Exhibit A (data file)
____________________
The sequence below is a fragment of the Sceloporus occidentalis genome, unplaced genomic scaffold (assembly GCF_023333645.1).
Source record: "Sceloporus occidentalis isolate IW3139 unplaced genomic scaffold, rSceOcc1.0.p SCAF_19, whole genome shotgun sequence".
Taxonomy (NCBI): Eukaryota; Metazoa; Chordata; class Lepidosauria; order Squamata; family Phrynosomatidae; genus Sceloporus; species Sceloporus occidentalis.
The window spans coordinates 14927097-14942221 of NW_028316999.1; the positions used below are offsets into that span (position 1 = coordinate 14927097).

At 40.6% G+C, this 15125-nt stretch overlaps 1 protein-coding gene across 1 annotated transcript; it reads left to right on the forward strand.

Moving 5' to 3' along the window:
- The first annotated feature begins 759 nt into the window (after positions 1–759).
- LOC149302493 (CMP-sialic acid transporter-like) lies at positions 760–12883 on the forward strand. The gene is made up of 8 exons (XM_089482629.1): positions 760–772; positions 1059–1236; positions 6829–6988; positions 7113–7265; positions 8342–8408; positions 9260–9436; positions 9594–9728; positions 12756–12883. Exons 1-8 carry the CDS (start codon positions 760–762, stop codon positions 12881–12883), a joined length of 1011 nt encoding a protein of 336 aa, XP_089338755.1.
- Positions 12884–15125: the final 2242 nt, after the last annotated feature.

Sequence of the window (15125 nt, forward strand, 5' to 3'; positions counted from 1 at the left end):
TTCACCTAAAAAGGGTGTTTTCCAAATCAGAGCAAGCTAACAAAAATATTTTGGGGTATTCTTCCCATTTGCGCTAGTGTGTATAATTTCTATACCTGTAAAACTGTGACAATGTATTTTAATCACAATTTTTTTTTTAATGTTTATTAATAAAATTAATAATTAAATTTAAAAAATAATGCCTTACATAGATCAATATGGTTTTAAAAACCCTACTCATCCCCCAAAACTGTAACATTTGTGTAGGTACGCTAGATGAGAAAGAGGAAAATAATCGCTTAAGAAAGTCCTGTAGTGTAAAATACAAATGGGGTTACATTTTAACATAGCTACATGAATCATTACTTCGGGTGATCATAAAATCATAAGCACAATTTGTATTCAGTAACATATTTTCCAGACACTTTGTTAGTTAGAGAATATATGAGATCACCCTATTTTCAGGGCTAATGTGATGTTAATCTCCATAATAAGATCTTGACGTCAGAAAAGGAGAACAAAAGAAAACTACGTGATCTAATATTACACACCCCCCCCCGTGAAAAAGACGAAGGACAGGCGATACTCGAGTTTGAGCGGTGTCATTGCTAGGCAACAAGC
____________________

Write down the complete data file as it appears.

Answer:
The sequence below is a fragment of the Sceloporus occidentalis genome, unplaced genomic scaffold (assembly GCF_023333645.1).
Source record: "Sceloporus occidentalis isolate IW3139 unplaced genomic scaffold, rSceOcc1.0.p SCAF_19, whole genome shotgun sequence".
Taxonomy (NCBI): Eukaryota; Metazoa; Chordata; class Lepidosauria; order Squamata; family Phrynosomatidae; genus Sceloporus; species Sceloporus occidentalis.
The window spans coordinates 14927097-14942221 of NW_028316999.1; the positions used below are offsets into that span (position 1 = coordinate 14927097).

At 40.6% G+C, this 15125-nt stretch overlaps 1 protein-coding gene across 1 annotated transcript; it reads left to right on the forward strand.

Moving 5' to 3' along the window:
- The first annotated feature begins 759 nt into the window (after positions 1–759).
- LOC149302493 (CMP-sialic acid transporter-like) lies at positions 760–12883 on the forward strand. The gene is made up of 8 exons (XM_089482629.1): positions 760–772; positions 1059–1236; positions 6829–6988; positions 7113–7265; positions 8342–8408; positions 9260–9436; positions 9594–9728; positions 12756–12883. Exons 1-8 carry the CDS (start codon positions 760–762, stop codon positions 12881–12883), a joined length of 1011 nt encoding a protein of 336 aa, XP_089338755.1.
- Positions 12884–15125: the final 2242 nt, after the last annotated feature.

Sequence of the window (15125 nt, forward strand, 5' to 3'; positions counted from 1 at the left end):
TTCACCTAAAAAGGGTGTTTTCCAAATCAGAGCAAGCTAACAAAAATATTTTGGGGTATTCTTCCCATTTGCGCTAGTGTGTATAATTTCTATACCTGTAAAACTGTGACAATGTATTTTAATCACAATTTTTTTTTTAATGTTTATTAATAAAATTAATAATTAAATTTAAAAAATAATGCCTTACATAGATCAATATGGTTTTAAAAACCCTACTCATCCCCCAAAACTGTAACATTTGTGTAGGTACGCTAGATGAGAAAGAGGAAAATAATCGCTTAAGAAAGTCCTGTAGTGTAAAATACAAATGGGGTTACATTTTAACATAGCTACATGAATCATTACTTCGGGTGATCATAAAATCATAAGCACAATTTGTATTCAGTAACATATTTTCCAGACACTTTGTTAGTTAGAGAATATATGAGATCACCCTATTTTCAGGGCTAATGTGATGTTAATCTCCATAATAAGATCTTGACGTCAGAAAAGGAGAACAAAAGAAAACTACGTGATCTAATATTACACACCCCCCCCCGTGAAAAAGACGAAGGACAGGCGATACTCGAGTTTGAGCGGTGTCATTGCTAGGCAACAAGC